Perhaps the first question that arises when we want to know if someone filed taxes on our behalf is, why would someone do this?
Generally, it could be a mistake, an accidental fact. However, in many cases, this is done by criminals to collect fraudulent refunds through the identities they steal.
This is a reality that thousands of people suffer annually. In 2018, the Federal Trade Commission of the US received nearly 40,000 reports of identity theft for tax fraud. If you want to know more about this subject, keep reading.
Ways to find out if someone filed taxes on you name
The most common way to find out if someone else filed taxes in your name is when the Internal Revenue Service (IRS) denies your documents.
If the IRS receives two different returns with the same Social Security Number, they immediately reject the second return. Then, they send a notification explaining that a previous return has already been filed with that number. In these cases, they do not give more details about further reasons for the denial.
If this happens to you, and you believe that someone has filed taxes without your permission, contact the IRS by phone at 1-800-829-2410; the IRS staff has the authority to review your current tax return status.
Advisory services firm
Some tax advisers do (under previous contract) specific follow-up to your returns, and can keep you updated at all times.
For example, Jeffrey Craig, senior advisor to financial planning firm The Colony Group in Boston, explains that the firm he represents has systems designed to identify suspicious returns.
However, since very few people hire consultants in this area, the most common way to know about a fraud on your behalf is the denial notice that the IRS gives to the taxpayers, as we mentioned above.
Remember that, if you ignore this fraud, whoever stole your identity will receive your tax refunds. This is why you have to be cautious about it and, in case it happens, you should go to the IRS as soon as possible to process your actual return.
What to do next?
When you are aware of what happened, you must complete and submit Form 14039 to the IRS immediately. The function of this form is to alert the IRS of the other fraudulent presentation, and to initiate the procedure to restore your identity.
You must indicate in the form that someone misappropriated your identity, and caused a problem in your tax account. You will also need to provide all the information for the affected fiscal year and the last return you submitted before the identity theft.
Then, they will send your form to the Identity Theft Victim Assistance office. By the time you complete it, attach a copy of your driver’s license, your Social Security card, and utility bills.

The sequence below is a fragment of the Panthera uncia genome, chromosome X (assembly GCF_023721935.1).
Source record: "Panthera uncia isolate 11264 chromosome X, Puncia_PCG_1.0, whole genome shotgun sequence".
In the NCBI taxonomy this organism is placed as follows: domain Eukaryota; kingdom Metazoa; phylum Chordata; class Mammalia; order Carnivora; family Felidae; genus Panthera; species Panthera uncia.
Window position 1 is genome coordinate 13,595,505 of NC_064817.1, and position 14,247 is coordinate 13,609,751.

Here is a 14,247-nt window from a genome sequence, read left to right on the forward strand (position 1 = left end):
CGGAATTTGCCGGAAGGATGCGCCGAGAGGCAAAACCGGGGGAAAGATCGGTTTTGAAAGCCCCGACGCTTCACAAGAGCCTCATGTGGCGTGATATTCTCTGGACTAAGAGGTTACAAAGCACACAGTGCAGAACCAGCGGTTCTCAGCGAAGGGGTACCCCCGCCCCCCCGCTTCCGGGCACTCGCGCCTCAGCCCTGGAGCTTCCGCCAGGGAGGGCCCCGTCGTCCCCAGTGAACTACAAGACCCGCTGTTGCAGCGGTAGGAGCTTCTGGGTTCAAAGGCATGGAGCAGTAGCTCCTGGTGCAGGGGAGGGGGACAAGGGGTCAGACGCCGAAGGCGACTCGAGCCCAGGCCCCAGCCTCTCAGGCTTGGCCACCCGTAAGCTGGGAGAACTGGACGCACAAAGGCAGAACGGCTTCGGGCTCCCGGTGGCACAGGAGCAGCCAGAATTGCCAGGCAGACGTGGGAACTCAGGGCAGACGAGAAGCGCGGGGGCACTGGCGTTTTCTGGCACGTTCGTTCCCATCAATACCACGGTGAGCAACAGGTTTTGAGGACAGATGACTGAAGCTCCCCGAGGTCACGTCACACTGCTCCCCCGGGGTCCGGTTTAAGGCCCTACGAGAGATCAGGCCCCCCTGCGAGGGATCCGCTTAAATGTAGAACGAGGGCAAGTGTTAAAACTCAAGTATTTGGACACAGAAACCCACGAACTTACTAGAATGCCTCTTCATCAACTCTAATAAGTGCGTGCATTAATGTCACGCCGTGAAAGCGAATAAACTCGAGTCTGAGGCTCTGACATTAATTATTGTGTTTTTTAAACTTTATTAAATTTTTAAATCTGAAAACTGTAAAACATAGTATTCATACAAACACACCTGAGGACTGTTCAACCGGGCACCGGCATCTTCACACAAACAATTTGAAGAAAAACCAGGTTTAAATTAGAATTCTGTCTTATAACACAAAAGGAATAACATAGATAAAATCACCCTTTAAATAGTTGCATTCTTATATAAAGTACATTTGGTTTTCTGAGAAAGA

In case you don’t have a driver’s license, replace it with your passport, military ID, or any government-issued ID. If you became aware of the fraud against you through the IRS notification, also include a copy of it.
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Fraudulent tax returns are often a big headache. Although, in most cases, they do not mean that the taxpayer will lose their refund, it is better to prevent it because it leads to a six-month process while the IRS conducts the investigation.
Besides, if someone has so much personal information about you to file a tax return, they can also commit other frauds using your identity. Or, your case may be part of a local fraud scheme.
However, even though there is not a specific pattern in criminals when committing this fraud, there are practices that can help you to prevent the theft, such as:
- Use long, hard-to-guess passwords for anyone other than you.
- Do not show your Social Security card or number to strangers.
- Send confidential information through secure channels.
- Only work with certified tax preparers.
In case of fraud, the Federal Trade Commission suggests filing an identity theft report with your local community police department.
It is clear that the police will not be able to go out to look for the guilty, but it is useful for them in case someone in your name commits another crime.
For years I have studied the irs regulations regarding forms and taxes. All the information in this blog is sourced from the Internal Revenue Service (Irs) of the United States government .
Salesforce Certified SALES & SERVICE Cloud Consultant in february 2020, Salesforce Certified Administrator (ADM-201) and Master degree in “Business Analytics & Big Data Strategy” with more than 13 years of experience in IT consulting.